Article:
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Jensen v. Wheaton Franciscan Services Long Term Disability Plan

United States District Court, N.D. Iowa, Eastern Division

April 29, 2014

TAMARA JENSEN, Plaintiff,
v.
WHEATON FRANCISCAN SERVICES LONG TERM DISABILITY PLAN and LIFE INSURANCE COMPANY OF NORTH AMERICA, Defendants.

ORDER

LINDA R. READE, Chief District Judge.

I. INTRODUCTION

The matter before the court is Defendants Wheaton Franciscan Services Long Term Disability Plan ("Wheaton Plan") and Life Insurance Company of North America's ("LINA") (collectively, "Defendants") "Motion to Dismiss Count Two of the Complaint" ("Motion") (docket no. 11), pursuant to Federal Rule of Civil Procedure 12(b)(6).

II. PROCEDURAL HISTORY

On January 10, 2014, Plaintiff Tamara Jensen filed a two-count Complaint (docket no. 2). In Count One of the Complaint, Jensen claims that she is entitled to long term benefits under the Wheaton Plan pursuant to Employee Retirement Income Security Act ("ERISA") section 502(a)(1)(B), codified at 29 U.S.C. § 1132(a)(1)(B), and ERISA section 502(a)(3), codified at 29 U.S.C. § 1132(a)(3).[1] In Count Two of the Complaint, Jensen claims that LINA breached its fiduciary duty with respect to the Wheaton Plan and that she is entitled to equitable remedies pursuant to § 1132(a)(3). On March 10, 2014, Defendants filed the Motion. On March 19, 2014, Jensen filed a Resistance (docket no. 13). On March 26, 2014, Defendants filed a Reply (docket no. 14). Defendants request oral argument but the court finds that oral argument is unnecessary. The Motion is fully submitted and ready for decision.

III. SUBJECT MATTER JURISDICTION

The court has federal question jurisdiction over Jensen's claims in Counts One and Two of the Complaint. See 29 U.S.C. § 1132(e)(1) ("[T]he district courts of the United States shall have exclusive jurisdiction of civil actions under this subchapter brought by... a participant...."). The court also has federal question jurisdiction over both claims because they arise under federal law. See 28 U.S.C. § 1331 ("The district courts shall have original jurisdiction of all civil actions arising under the Constitution, laws, or treaties of the United States.").

IV. STANDARD OF REVIEW

Federal Rule of Civil Procedure 12(b)(6) provides for dismissal of a claim for relief on the basis of "failure to state a claim upon which relief can be granted." Fed.R.Civ.P. 12(b)(6). To survive a Rule 12(b)(6) motion to dismiss, "a complaint must contain sufficient factual matter, accepted as true, to state a claim to relief that is plausible on its face.'" Ashcroft v. Iqbal, 556 U.S. 662, 678 (2009) (quoting Bell Atl. Corp. v. Twombly, 550 U.S. 544, 570 (2007)); accord B & B Hardware, Inc. v. Hargis Indus., Inc., 569 F.3d 383, 387 (8th Cir. 2009). A claim satisfies the plausibility standard "when the plaintiff pleads factual content that allows the court to draw the reasonable inference that the defendant is liable for the misconduct alleged." Iqbal, 556 U.S. at 678 (citing Bell Atl., 550 U.S. at 556). "The plausibility standard is not akin to a probability requirement, ' but it asks for more than a sheer possibility that a defendant has acted unlawfully." Id. (quoting Bell Atl., 550 U.S. at 556).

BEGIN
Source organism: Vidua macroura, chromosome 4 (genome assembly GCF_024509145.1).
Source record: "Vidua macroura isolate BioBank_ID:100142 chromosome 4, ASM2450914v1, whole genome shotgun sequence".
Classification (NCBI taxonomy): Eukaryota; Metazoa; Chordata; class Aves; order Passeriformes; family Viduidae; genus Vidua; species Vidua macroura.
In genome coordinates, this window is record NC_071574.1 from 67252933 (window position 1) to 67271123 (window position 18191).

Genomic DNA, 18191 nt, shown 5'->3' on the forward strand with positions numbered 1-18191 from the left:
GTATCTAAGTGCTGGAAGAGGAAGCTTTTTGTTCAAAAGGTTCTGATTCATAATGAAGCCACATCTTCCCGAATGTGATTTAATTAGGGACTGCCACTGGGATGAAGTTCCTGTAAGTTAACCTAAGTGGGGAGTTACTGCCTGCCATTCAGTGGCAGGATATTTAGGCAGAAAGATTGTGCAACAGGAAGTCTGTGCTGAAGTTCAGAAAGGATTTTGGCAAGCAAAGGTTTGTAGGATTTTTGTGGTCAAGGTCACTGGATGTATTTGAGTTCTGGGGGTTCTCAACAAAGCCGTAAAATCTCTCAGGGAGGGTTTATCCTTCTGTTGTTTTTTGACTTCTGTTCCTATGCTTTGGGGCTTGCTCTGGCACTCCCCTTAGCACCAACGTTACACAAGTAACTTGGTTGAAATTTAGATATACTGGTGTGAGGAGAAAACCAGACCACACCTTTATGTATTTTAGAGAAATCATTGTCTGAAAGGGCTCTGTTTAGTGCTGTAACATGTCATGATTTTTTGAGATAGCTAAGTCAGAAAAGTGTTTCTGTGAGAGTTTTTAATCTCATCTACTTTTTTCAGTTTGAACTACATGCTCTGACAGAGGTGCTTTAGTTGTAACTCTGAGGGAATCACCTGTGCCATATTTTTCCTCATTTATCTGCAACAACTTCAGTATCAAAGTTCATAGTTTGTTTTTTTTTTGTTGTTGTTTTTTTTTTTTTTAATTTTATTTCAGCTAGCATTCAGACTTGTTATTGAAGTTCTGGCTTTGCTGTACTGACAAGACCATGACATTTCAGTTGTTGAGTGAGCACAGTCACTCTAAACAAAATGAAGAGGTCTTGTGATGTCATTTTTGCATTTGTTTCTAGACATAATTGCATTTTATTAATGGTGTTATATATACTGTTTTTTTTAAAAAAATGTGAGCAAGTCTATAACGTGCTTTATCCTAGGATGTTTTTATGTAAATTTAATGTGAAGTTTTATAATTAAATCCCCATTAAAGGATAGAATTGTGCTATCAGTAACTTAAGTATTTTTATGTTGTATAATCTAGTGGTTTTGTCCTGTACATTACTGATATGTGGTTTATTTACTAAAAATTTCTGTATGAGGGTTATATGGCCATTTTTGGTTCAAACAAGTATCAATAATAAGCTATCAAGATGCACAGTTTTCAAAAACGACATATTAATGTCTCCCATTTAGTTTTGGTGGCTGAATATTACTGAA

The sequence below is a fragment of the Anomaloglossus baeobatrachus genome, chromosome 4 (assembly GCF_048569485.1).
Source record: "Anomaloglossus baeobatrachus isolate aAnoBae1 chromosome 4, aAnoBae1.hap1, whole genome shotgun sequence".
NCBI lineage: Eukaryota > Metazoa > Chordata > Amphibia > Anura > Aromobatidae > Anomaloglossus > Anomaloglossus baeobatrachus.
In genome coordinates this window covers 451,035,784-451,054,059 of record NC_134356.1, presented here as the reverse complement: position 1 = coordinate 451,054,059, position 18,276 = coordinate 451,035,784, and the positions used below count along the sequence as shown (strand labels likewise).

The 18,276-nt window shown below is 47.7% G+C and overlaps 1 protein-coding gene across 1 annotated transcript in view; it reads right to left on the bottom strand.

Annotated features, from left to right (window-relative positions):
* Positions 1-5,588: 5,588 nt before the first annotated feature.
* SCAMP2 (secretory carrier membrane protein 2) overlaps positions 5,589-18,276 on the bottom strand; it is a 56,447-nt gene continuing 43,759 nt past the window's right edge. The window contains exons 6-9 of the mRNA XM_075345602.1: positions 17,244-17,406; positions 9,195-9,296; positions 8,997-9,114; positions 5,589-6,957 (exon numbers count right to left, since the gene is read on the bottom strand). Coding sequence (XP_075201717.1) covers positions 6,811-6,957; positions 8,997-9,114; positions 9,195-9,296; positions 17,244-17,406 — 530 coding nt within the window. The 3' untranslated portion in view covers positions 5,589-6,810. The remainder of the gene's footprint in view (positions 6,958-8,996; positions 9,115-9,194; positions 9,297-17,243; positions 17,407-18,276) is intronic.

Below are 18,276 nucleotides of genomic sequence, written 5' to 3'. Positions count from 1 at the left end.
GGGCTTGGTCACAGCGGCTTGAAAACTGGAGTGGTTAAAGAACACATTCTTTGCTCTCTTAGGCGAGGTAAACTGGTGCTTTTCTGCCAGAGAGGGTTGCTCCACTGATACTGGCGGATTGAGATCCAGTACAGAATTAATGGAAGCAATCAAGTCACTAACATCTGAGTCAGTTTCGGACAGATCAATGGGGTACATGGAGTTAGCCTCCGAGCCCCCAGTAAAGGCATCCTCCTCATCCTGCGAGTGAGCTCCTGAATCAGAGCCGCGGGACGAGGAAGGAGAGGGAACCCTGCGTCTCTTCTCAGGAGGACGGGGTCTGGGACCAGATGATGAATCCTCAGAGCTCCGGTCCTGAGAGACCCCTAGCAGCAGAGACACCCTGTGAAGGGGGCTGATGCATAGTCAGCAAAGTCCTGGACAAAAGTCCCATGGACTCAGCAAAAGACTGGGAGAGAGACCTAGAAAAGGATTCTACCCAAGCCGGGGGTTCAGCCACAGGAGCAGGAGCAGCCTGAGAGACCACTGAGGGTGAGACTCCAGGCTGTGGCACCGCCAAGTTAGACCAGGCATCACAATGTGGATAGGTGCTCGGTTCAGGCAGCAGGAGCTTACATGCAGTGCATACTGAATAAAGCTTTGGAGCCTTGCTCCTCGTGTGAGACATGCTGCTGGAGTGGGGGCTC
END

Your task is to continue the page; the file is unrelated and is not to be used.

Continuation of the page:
Although a plaintiff need not provide "detailed" facts in support of his or her allegations, the "short and plain statement" requirement of Federal Rule of Civil Procedure 8(a)(2) "demands more than an unadorned, the-defendant-unlawfully-harmed-me accusation." Id. (quoting Bell Atl., 550 U.S. at 555) (internal quotation marks omitted); see also Erickson v. Pardus, 551 U.S. 89, 93 (2007) ("Specific facts are not necessary [under Rule 8(a)(2)]."). "A pleading that offers labels and conclusions' or a formulaic recitation of the elements of a cause of action will not do.'" Iqbal, 556 U.S. at 678 (quoting Bell Atl., 550 U.S. at 555). "Where the allegations show on the face of the complaint [that] there is some insuperable bar to relief, dismissal under Rule 12(b)(6) is appropriate." Benton v. Merrill Lynch & Co., 524 F.3d 866, 870 (8th Cir. 2008) (citing Parnes v. Gateway 2000, Inc., 122 F.3d 539, 546 (8th Cir. 1997)). For example, "Rule 12(b)(6) authorizes a court to dismiss a claim on the basis of a dispositive issue of law." Neitzke v. Williams, 490 U.S. 319, 326 (1989).

V. FACTUAL BACKGROUND

The facts, as set forth in the Complaint, are as follows:

A. Parties

Plaintiff Jensen is a citizen of the State of Iowa who resided in Black Hawk County during all times relevant to this matter. At sometime before or during 2011, Jensen became an employee at Wheaton Franciscan Services, Inc. ("Wheaton") as a Certified Respiratory Therapist and thereby a participant in the Wheaton Plan-Wheaton's "employee welfare benefit plan" as defined by 29 U.S.C. § 1002(7).

Defendant LINA is a subsidiary of CIGNA Corporation that sells and administers insurance products throughout the United States. LINA is the underwriter of the Wheaton Plan, performs administrative reviews of claims under the Wheaton Plan, including Jensen's claim, and is the plan administrator or fiduciary of the Wheaton Plan.

B. Overview of the Dispute

1. Onset of gastroparesis

In late 2011, Jensen began experiencing severe gastrointestinal symptoms and took leave from work on December 16, 2011. In January 2012, Jensen was diagnosed with gastroparesis, a gastrointestinal condition that causes chronic nausea, vomiting and abdominal pain. Jensen was hospitalized multiple times in late 2011 and early 2012 for gastroparesis symptoms.

2. The Wheaton Plan

Jensen attempted to return to her job at Wheaton as a Certified Respiratory Therapist, but she was unable to do so because of her gastroparesis symptoms and her need to manage her condition. Jensen then applied for long term disability coverage through the Wheaton Plan, which grants benefits to an individual if he ...


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